Friday, 18 December 2009

Doctor Who: The End Of Time (Part One) TV episode review

The Master’s back and madder than ever, but can he bring the Tenth Doctor’s song to an end this Christmas?

“We’re going to be showing you some very special, very secret things tonight,” says the BBC man who is introducing this special advance screening of the Doctor Who Christmas special. “So can you please switch off any electronic devices and any recording equipment before we begin.”

“What about my pacemaker?” a lone voice calls out. It is unmistakeably Bernard Cribbins, sat in the audience with his co-stars John Simm and Catherine Tate, and the arch-regenerator himself, Russell T Davies. “Can it take pictures?” asks the BBC man. “Yes, it’s very modern,” replies Cribbins. The audience is delighted.
And that’s entirely appropriate, because while this might be the first part of David Tennant’s swansong as the Tenth Doctor, it’s Cribbins who is centre stage for much of this episode, bringing festive laughs and tugging at the heartstrings in equal measure. As Donna’s granddad, Wilfred Mott, he starts the episode seeking solace from the bad dreams that are haunting the whole world, before he finds himself at the centre of events that threaten the very fabric of Time.

For the Doctor, the continued significance of Wilf is too much of a coincidence, and the Time Lord hints that there may be more to the old man than meets the eye. Yet the pair team up regardless, and share some heartfelt moments on the nature of mortality before embarking on the adventure proper. Partnering Tennant with the 80-year-old actor adds pathos to the dying days of this 900-year-old Doctor, and gives both men the opportunity to prove that, regardless of age, they are simply very good actors indeed.

But then, The End Of Time is an embarrassment of riches when it comes to casting, with brief but memorable contributions from both June Whitfield and Timothy Dalton, and, of course, the return of John Simm as the increasingly deranged but utterly brilliant Master. This rival Time Lord may have been killed back in series three, but the door was left open for his return when a mysterious female hand was seen to take his discarded ring at the end of that series. Here we finally get to see whose hand that was – and it’s no one you were expecting!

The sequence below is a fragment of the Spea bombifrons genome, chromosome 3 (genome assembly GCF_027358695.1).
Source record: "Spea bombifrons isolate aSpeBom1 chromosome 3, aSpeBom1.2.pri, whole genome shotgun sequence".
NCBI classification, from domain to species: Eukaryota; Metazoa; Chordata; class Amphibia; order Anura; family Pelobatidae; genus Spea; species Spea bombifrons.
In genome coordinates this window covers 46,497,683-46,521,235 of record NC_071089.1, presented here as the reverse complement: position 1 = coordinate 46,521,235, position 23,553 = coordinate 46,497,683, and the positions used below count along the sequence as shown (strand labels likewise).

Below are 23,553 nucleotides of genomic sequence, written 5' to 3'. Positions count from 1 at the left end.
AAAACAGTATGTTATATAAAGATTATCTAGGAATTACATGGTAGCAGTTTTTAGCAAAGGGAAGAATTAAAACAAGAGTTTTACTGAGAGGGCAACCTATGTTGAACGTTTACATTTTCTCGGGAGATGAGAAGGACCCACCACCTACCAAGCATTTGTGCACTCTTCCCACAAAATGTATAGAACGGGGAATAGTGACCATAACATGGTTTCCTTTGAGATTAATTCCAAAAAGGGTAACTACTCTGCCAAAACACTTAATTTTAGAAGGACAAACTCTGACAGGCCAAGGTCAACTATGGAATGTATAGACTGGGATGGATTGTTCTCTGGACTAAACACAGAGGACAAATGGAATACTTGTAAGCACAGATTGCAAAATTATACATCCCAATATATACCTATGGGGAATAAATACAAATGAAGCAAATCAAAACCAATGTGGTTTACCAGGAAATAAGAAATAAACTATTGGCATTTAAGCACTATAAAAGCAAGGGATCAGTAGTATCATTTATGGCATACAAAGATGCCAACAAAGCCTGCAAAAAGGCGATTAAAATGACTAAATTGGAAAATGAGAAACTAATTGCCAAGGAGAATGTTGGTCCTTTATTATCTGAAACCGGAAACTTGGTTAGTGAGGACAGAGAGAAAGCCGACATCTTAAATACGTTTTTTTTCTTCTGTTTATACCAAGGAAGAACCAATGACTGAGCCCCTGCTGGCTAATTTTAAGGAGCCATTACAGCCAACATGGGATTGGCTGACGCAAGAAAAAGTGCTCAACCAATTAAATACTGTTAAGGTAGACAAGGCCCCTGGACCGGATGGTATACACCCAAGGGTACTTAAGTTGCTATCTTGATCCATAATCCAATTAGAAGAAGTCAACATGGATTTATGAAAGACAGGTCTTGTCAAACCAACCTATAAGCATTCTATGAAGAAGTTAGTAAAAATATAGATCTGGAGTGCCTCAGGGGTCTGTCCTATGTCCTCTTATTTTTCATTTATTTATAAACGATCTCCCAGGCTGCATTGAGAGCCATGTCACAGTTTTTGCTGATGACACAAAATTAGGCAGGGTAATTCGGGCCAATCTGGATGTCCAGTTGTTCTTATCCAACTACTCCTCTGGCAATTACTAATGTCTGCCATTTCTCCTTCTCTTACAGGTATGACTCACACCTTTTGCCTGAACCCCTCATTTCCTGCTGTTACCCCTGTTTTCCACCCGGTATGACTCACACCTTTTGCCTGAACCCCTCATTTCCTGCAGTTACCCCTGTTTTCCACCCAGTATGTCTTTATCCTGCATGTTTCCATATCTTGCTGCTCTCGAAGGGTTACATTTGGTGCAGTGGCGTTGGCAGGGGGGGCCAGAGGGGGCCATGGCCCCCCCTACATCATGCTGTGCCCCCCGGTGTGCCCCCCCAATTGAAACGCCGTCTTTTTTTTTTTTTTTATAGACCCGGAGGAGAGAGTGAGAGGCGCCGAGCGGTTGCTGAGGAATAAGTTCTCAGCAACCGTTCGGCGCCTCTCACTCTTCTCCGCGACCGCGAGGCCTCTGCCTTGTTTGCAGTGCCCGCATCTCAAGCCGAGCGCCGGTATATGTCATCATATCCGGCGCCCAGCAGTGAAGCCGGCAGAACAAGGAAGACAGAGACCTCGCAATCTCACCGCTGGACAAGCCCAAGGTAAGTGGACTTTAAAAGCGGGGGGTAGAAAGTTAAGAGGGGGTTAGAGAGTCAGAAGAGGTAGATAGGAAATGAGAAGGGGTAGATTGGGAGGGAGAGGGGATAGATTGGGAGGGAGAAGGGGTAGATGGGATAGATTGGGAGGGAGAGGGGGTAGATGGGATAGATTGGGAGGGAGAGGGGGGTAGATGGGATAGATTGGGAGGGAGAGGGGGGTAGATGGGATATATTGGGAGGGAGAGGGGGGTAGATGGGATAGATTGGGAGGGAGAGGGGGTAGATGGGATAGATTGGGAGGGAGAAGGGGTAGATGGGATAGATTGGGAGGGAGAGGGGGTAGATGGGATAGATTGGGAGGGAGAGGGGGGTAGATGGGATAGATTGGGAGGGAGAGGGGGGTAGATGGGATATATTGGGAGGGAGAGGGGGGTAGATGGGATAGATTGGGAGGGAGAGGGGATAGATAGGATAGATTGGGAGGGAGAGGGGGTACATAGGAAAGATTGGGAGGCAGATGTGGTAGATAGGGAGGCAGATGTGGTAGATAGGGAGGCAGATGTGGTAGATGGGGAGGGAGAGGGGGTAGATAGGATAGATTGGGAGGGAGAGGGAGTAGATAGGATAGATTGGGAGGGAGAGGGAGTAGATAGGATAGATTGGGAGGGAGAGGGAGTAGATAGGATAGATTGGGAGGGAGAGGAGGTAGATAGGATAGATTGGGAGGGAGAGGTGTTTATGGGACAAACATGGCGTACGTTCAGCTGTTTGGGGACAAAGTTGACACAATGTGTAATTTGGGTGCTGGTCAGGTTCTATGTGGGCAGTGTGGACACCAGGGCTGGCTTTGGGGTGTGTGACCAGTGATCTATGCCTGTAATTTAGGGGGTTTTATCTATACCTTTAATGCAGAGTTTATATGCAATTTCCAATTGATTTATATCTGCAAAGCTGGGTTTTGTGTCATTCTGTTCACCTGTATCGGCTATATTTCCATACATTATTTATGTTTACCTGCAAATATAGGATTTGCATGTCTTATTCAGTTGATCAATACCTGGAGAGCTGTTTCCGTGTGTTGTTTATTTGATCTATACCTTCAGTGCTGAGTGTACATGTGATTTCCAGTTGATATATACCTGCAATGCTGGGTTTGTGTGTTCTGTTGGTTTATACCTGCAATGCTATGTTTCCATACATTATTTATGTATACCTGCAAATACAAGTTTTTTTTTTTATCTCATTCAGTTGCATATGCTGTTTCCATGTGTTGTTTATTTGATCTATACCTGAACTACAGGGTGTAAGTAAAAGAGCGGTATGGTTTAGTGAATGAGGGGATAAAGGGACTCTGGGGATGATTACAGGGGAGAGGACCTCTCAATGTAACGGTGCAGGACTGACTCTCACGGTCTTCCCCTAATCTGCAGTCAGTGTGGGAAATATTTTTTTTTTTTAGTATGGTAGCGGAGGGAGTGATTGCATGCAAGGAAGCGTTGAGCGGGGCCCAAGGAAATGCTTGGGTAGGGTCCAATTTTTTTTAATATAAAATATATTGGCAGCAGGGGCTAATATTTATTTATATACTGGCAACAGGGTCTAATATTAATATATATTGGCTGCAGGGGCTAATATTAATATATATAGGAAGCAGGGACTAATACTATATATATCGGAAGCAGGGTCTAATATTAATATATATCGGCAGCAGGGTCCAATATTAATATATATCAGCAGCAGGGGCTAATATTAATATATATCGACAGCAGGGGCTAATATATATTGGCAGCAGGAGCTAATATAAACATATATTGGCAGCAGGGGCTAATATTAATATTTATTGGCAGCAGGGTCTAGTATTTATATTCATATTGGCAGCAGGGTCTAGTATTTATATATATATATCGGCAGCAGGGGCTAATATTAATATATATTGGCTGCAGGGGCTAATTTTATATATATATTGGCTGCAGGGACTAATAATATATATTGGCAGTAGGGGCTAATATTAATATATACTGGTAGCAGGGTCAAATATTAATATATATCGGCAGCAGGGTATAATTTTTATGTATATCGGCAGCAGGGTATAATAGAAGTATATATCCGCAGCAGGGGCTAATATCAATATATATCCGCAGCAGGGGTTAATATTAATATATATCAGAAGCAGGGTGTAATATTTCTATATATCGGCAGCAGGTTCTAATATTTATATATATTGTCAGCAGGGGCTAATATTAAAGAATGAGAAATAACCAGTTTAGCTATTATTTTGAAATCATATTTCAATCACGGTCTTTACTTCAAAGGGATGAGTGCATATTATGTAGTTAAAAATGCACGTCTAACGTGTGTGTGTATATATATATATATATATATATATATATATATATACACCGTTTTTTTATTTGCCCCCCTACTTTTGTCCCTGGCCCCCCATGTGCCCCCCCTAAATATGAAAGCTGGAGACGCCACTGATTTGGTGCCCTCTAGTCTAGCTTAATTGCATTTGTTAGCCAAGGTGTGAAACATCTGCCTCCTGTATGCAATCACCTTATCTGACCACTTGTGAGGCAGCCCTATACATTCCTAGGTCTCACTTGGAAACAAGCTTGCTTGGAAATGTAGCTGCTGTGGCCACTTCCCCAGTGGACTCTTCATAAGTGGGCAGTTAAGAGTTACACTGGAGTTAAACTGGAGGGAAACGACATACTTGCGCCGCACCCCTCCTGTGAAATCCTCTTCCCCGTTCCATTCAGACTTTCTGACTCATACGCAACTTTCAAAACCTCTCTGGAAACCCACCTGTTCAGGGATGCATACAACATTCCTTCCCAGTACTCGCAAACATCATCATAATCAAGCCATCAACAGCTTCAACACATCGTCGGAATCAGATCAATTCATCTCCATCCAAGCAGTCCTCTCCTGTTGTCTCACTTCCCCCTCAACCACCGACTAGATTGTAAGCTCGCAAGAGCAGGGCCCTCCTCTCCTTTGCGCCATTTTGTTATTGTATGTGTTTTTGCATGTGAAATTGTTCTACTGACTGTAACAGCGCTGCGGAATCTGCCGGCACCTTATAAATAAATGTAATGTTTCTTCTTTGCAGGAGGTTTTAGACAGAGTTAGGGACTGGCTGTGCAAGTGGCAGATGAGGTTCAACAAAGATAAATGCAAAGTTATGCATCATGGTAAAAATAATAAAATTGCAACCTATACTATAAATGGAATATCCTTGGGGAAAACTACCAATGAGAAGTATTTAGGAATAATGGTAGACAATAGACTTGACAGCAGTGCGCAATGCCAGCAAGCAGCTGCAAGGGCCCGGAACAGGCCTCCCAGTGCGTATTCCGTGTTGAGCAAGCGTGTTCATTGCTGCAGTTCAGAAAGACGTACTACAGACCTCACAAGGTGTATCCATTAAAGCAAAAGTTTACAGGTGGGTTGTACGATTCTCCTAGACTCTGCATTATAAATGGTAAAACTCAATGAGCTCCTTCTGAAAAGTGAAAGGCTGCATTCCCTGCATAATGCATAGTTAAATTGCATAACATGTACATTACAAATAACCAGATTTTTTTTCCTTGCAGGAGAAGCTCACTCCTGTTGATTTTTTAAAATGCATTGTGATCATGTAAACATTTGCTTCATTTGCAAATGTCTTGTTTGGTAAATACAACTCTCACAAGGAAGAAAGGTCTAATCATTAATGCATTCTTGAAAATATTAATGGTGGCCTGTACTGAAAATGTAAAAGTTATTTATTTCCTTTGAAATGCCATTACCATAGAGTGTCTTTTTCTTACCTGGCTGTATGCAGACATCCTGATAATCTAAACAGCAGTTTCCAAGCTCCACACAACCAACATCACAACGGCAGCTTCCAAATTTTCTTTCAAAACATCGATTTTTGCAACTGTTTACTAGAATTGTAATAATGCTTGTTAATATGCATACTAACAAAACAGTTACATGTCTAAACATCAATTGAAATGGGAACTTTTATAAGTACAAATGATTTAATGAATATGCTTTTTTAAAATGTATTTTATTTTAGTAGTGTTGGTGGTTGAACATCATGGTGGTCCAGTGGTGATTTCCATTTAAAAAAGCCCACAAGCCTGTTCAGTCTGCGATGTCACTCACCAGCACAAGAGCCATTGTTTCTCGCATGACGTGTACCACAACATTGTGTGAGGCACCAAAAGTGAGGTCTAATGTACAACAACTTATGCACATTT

Along with Cribbins, Simm is the driving force of this episode, utterly different from his Harold Saxon persona from two years back, yet totally the same character in his wild-eyed, evil genius. Several Master moments in the episode are genuinely scary, and yet wonderfully funny at the same time. It’s a perfect combination for a man who reviles yet revels in his own lunacy, and makes for unforgettable telly. The fact that the Master seems to have no distinct plan until late in the episode makes it all the more breathtaking when it finally kicks in – and reminds us how terrifying a Time Lord can be, if you don’t have him on your side.

With the return of Wilf and the Master – not to mention Ood Sigma, and Donna and her mum – this episode could easily have become bogged down in continuity, and off-putting for a Christmas Day audience, but once again Russell T Davies has pulled off the trick of pleasing long-term fans within the confines of an easy-to-understand, rollicking fantasy adventure. The perfect example of this is the resurrection of the Master, which manages to be both a brief and functional device to get the story moving, yet also pivotal to the development of the character. True, the story relies on a few flashbacks and some linking narration to fill in gaps that might have been more artfully explained, but Davies has never been one to miss an opportunity, and there’s a definite sense that ‘The Narrator’ will turn out to be much more than just a narrator …

So whether fan or gran, viewers should find this the perfect Christmas present when they settle down after the biggest dinner of the year, and one entirely deserving of the fanfare BBC1 has afforded it. Just make sure you do eat before you watch it – because the Master’s hungry, and his table manners might just put you off your food…

Paul Collins


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